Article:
• Comfort with Hunger – Not only have I found I’m much more comfortable being hungry, but I’ve also found that it takes less food on average to satisfy my hunger. I’ve heard people suggest this is the result of my stomach reducing in size in the absence of being stretched out by food, however as far as I can tell that’s just conjecture and I’ve not seen any reliable scientific backing for that claim.

Conclusion

In total it was an interesting experience, though not one I would likely be soon to repeat. The loss of 3.74 pounds and 1.25 inches was a positive benefit, and I didn’t find any downsides to it except for the feeling of hunger itself and the issues with keeping my body temperature up. That being said, I didn’t test any other general health markers or design it to proper experimental rigor and therefore there may have been plenty of ill effects I simply missed.

Would I recommend any to do this? Regularly, probably not. If you absolutely positively need to lose a few pounds or a few inches immediately, this could be an option though it may not be the healthiest long term. I do think the experience itself is worth trying at least once for everyone simply to get exposed to the discomfort of true hunger. Few people who live in wealthy, industrialized nations ever really get to feel what it is to be hungry. I also think it’s a good exercise in willpower and teaching yourself to ignore temptation.

What does everyone else think? Has anyone else tried any extended water fasting? Did you have a similar experience? Share it in the comments!

Photo Credit: Brian Hathcock

Learn 1,000 Words in 30 Days

Korean Dictionary by Bittegitte

Is it possible to learn 1,000 new words in 30 days?

Being fairly well invested at this point in our challenge to learn to speak Korean in six months, we’ve decided to toss another minor challenge on top of it.

Learning 1,000 new words in Korean in 30 days

The motivation for this is simple, I just don’t feel our vocabulary is progressing quite as quickly as I would like it to for meeting our 6 month challenge. I’m also finding that in many cases our vocabulary is the limiting factor in the speed of progress in other areas of practice. I figure the best way to fix this is by learning the 1,000 most common words in Korean.

Why the 1,000 most common? Well, like I’ve said before, the 80/20 rule applies to language too. By focusing on the most common 1,000 words we’ll be taking the most efficient route and learning the stuff we’re most likely to need to know first.

Why in 30 days? Well, for two reasons to be honest. The first reason is that we’re on a constrained timeline. Our goal is to speak Korean in six months, if we take four months to learn those thousand words, we’re not going to be able to make as much total progress. The second reason is because it’s a challenge. 1,000 words in 30 days probably sounds crazy to most people (a lot like learning a language in 6 months probably does), which is a perfectly good reason to see if we can pull it off.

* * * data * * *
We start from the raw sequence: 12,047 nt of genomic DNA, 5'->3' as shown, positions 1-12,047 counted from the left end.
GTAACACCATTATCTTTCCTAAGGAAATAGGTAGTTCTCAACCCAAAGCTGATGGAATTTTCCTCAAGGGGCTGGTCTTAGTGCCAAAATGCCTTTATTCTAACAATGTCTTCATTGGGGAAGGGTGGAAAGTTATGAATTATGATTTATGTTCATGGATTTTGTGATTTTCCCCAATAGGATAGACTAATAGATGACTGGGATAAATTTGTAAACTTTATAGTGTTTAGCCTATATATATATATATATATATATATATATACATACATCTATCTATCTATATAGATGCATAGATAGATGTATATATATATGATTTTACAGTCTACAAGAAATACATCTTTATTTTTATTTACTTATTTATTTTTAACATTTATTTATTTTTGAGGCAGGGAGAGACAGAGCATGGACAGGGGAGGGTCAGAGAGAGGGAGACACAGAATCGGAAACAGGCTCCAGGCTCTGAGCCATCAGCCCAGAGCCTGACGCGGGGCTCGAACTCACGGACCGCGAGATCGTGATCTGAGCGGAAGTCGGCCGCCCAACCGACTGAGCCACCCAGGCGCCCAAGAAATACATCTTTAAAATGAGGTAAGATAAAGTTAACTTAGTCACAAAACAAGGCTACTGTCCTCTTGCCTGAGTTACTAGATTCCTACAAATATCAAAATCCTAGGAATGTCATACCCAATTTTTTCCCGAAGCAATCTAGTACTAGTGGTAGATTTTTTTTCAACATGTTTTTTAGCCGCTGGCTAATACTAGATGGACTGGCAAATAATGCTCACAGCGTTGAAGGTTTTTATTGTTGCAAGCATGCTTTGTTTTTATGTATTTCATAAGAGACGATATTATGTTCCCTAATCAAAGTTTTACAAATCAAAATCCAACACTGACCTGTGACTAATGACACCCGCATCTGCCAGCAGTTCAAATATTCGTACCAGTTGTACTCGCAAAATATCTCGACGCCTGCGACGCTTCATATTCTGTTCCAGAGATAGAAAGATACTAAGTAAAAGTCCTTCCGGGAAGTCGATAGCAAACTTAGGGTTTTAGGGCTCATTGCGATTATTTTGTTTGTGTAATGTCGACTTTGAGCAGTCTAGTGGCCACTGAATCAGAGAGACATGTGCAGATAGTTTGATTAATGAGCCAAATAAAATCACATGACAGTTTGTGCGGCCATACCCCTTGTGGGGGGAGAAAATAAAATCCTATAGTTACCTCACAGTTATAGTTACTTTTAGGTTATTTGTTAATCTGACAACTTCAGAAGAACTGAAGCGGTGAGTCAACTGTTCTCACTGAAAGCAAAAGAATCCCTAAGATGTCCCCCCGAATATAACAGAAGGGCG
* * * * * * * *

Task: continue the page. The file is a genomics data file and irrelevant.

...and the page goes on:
How are we going to go about it? The first step is finding a listing of the 1,000 most common Korean words. That part is easy, a quick Google search has given me this one which is likely what we’ll use.

With our list in hand, the next step is to divide and conquer. A quick bit of math reveals that 1,000 words divided into 30 days comes down to 33.3 words per day. Since I have no interest in learning 1/3rd of a word everyday, I’m going to round that up to 34 words per day.

I do realize that at 34 words per day we can actually learn 1,000 words in 29 days, but I’m going to assume we’ll need that extra day for review anyway.

Everyday we will tackle the next 34 words using all of the memorization hacks we have available to us, from SRS systems like Anki to good old-fashioned memory hooks. If, by the end of the day, we haven’t learned all 34 words then I’m not going to worry about it too much. The most wonderful part of this challenge is even if we have a dismal 50% success rate, we’ll still have learned 500 of the most common Korean words – an accomplishment I would be proud of on its own.

Anyone else want to try to learn 1,000 words in 30 days?

Polyphasic Sleep: A False Start

Barely over a week has passed in our polyphasic sleep experiment and already it looks like we’re going to have to call it quits. We’ve both accepted new jobs and, while we tried to work around it, have found the two schedules just refuse to play nice together.

In my opinion, in the short-term it was a huge success. By the end of this past week we had adapted fully to the schedule, and both were really loving the few extra hours. It doesn’t seem like an hour or two extra would be worth much, but it felt like a ton of extra productive time.

Because of that, we definitely intend to pick this experiment back up once our schedules fall back under our own control. So far, we’ve had no issues adjusting back to monophasic sleep, so we’ve also been contemplating an on-off version.